LAP-7 Rocket launcher – Soviet’s interpretation of a Combat FordDN Models
LAP-7 is built over a license-built Ford AA truck platform. Almost a million of those were built and used in various roles in the USSR. There is simply no surprises when it comes down to that truck, because you can find it in practically every role imaginable. LAP-7 was combat oriented vehicle. Resembling the famous Katiuysha, it bears some legendary signs typical for WWII era seen from the Soviet perspective.
Ford AA needs no introduction on the other hand. Neither this kit by itself. It is a continuation of a long line produced by MiniArt and for some time now. A line, with which modelers are very happy and that they embrace happily with each new release. The weirder – the better.
This is the latest release, #35277 and it seems that people are even happier with it. Especially if you count the reactions in the social networks. But there is no surprise in that fact. Because the tooling is really good and it comes as a great set. So let’s take a closer look at it here.
Boxing, Boxart and Instructions:
As with other GAZ-AA releases, the box isn’t very big here either. It is part of WWII Military Miniature series and comes with grey sides and beautiful boxart. There is a LAP-7 firing, from what it seems to be a winter scene and a forest road. Exactly what the vehicle was made for. The first rocket seems to be missing, already fired probably, while the second is in the midst of its launch.
Very attractive and nicely done artwork.
Same goes for the instructions. Clearly depicted, without overcrowding with information, clarifications and what not. Despite the nature of the kit – being super-detailed and full with many small parts – the instruction sheet is perfectly understandable, even from novice modeler. However, the rest is not suitable for that part of the community. Some experience is needed for successful completion here.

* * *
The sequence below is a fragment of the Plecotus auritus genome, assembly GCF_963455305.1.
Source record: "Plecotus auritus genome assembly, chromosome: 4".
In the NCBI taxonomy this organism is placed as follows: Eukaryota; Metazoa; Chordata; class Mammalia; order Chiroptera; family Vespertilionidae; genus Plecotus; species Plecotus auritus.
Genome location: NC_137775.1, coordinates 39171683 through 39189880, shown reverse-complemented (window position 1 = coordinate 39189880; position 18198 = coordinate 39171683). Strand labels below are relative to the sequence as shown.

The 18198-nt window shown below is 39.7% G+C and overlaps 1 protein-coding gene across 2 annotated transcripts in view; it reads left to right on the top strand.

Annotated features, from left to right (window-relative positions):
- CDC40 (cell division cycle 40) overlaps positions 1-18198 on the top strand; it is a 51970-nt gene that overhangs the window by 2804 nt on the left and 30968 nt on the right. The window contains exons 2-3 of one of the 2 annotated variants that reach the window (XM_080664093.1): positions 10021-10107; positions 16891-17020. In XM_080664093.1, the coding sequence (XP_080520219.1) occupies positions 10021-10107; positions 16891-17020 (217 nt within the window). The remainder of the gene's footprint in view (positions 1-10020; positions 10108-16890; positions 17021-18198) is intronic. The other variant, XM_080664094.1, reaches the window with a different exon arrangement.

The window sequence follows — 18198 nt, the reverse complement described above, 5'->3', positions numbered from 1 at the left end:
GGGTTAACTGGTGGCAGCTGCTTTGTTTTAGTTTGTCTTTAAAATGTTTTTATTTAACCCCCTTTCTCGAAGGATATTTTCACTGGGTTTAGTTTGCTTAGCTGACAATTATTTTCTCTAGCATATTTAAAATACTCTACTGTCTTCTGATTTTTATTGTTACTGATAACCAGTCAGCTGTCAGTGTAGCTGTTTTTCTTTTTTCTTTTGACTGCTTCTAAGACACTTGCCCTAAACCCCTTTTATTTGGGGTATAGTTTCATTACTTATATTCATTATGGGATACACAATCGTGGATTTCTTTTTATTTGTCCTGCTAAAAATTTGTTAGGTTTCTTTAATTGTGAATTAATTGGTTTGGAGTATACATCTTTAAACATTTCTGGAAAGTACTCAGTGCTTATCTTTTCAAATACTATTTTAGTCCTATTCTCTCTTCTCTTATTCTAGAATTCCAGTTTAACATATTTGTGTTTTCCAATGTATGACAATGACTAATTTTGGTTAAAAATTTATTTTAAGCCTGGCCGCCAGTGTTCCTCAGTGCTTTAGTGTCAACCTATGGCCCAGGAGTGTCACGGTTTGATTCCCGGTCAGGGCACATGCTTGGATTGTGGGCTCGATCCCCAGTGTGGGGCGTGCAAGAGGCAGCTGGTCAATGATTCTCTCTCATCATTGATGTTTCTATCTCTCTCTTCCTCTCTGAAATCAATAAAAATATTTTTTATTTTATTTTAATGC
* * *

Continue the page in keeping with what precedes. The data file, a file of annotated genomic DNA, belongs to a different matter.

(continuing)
Sprues are made from Grey plastic and are mostly the same ones that you get with the flat bed release from MiniArt. The kit features fantastic suspension, engine, gearbox and whatever you can think of, everything made from thin and flexible material. MiniArt are using nice plastic, supplied by Western European company nowadays, so small and intricate parts are not an issue, like it was before. I am mentioning that simply because this truck is full with small parts, especially on its suspension. Such detailing comes at a cost. There is no way around that.
The sprue with the wheels is something that many love with GAZ-AA series from MiniArt. The wheels are separated into discs and if you glue them carefully, there is no need for aftermarket wheels, nor they will be anything that will come as a significant improvement either. The design of the wheels is very clever and I wonder for some time now, how come no other company haven’t took that road yet.
The new sprues introduced in the kit are holding the rockets and the frame of the launcher, which sits on the top of the flat bed. The frame parts will require some proper alignment and patience while in the works. Not only that, but the texture allows for interesting weathering and one can truly apply himself working on the final look of the vehicle. All that thanks to the precise moulding and delicate work made from the Ukrainian model maker.